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How Much Home Can You Afford?

Written By:
May 14, 2013 at 2:07 AM

Mortgage Basics - How much home can you afford?

The nation’s residential housing market is experiencing the best period it has in years. New home sales and existing home sales are on the increase; creating a seller’s market in some areas of the country.

For most Americans, purchasing a home represents one of the most important decisions they will make in their life—financial or otherwise.

Despite the significant financial investment, a survey conducted by the real estate website Zillow reveals that most people do not properly prepare themselves for the home buying process and later they don’t know when is best to mortgage refinance.

More than 1,000 current homeowners and soon-to-be home buyers responding to the poll answered basic questions concerning aspects of getting a mortgage—terms, how to select a mortgage lender and home loan financing.

One-third of the answers were wrong. In addition, the survey revealed the following results:

  • Thirty-four percent of respondent do not understand the term “annual percentage rate (APR)
  • Thirty-one percent of buyers don’t not think you can get a home mortgage for less than a 5% down payment
  • Twenty-five percent of those polled believe you must close with loan with a lender who pre-approves the mortgage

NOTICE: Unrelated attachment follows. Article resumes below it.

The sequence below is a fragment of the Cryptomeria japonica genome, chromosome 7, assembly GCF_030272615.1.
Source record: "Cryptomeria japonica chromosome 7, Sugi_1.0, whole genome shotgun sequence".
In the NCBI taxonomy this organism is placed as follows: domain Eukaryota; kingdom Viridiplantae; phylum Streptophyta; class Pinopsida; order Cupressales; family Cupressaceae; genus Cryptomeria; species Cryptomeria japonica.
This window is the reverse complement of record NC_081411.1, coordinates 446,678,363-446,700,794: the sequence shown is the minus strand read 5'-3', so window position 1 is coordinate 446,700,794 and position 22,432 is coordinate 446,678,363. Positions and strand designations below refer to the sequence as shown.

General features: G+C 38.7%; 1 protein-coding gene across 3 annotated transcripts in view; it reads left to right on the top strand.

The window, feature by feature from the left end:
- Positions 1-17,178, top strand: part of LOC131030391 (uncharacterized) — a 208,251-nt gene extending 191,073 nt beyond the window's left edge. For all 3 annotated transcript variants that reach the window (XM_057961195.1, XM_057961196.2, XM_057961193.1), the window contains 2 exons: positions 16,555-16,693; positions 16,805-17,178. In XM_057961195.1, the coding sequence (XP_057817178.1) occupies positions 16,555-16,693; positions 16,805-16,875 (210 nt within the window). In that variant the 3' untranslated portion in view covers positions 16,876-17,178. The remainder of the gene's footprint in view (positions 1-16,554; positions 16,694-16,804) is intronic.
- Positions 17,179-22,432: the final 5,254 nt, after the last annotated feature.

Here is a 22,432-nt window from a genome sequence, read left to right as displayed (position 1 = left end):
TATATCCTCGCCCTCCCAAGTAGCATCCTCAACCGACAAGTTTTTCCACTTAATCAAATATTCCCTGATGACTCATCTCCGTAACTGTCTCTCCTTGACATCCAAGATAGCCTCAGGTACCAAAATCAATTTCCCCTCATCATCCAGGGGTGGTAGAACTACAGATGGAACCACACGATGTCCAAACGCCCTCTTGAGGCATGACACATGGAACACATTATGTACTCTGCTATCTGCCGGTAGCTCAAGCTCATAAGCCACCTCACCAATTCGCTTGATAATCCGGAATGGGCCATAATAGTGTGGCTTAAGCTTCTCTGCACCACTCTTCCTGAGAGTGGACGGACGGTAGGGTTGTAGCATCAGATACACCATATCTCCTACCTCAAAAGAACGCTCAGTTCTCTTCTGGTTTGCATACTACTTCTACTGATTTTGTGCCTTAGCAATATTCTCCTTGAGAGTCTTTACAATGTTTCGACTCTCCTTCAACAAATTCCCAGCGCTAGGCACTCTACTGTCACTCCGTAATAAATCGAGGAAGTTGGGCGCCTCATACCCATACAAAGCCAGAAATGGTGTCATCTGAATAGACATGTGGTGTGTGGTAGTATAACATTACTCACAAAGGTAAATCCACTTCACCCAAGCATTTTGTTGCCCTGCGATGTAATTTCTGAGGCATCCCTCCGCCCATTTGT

• Thirty-four percent of respondents believe the law requires banks to charge the same fees to all customers for credit reports

In the mind of most home buyers they focus their attention on negotiating the lowest possible price. They ignore the importance of “finding the right loan” said Erin Lantz Director of mortgages for Zillow.

Here are some fundamentals to help you determine how much home you can afford and some of the most common terms used in the home mortgage industry.

Determining How Much Home to Buy

You can get good idea of the amount of the mortgage or “affordable home price” you can comfortably allocate for housing using the following underwriting ratios typically used by most mortgage lenders:

  • Totally debt-to-income ratio of no more than 36% percent
  • Housing expense-to-income ratio of 28%

Your debt-to-income ratio refers to the amount you owe compared against your income. Naturally, the higher your income, the more debt you can afford take on. To calculate your debt-to-income ratio, begin by adding up your monthly debt payments, including:

  • Minimum monthly credit card payment
  • Car loan payment
  • Other debt obligations

Related: Mortgage Affordability Calculator

Next, calculate your annual gross salary; add plus bonuses, overtime, alimony, and other income. Divide the total by 12. This is your monthly debt-to-income ratio.

Calculate the housing expense-to-income ratio, which shows how much of your gross monthly income would go toward the monthly mortgage payment, which includes your monthly mortgage payment (principal and interest) real estate taxes and homeowners insurance.

Simply multiply your annual gross salary by 0.28 and divide by 12.

You should also consider your needs to save money for other needs like college and retirement. You will also need to make certain assumption about other housing-related costs. For example: your mortgage term is 30 years; annual property tax runs $3,500 and homeowners insurance cost $481 per year.

Important mortgage terms to know

The more information you have about securing a mortgage, the higher your chances of getting a home loan at the interest rate and other terms you desire and the smoother the transaction with the mortgage lender. The following terms mortgage terms will help choosing the right home loan easier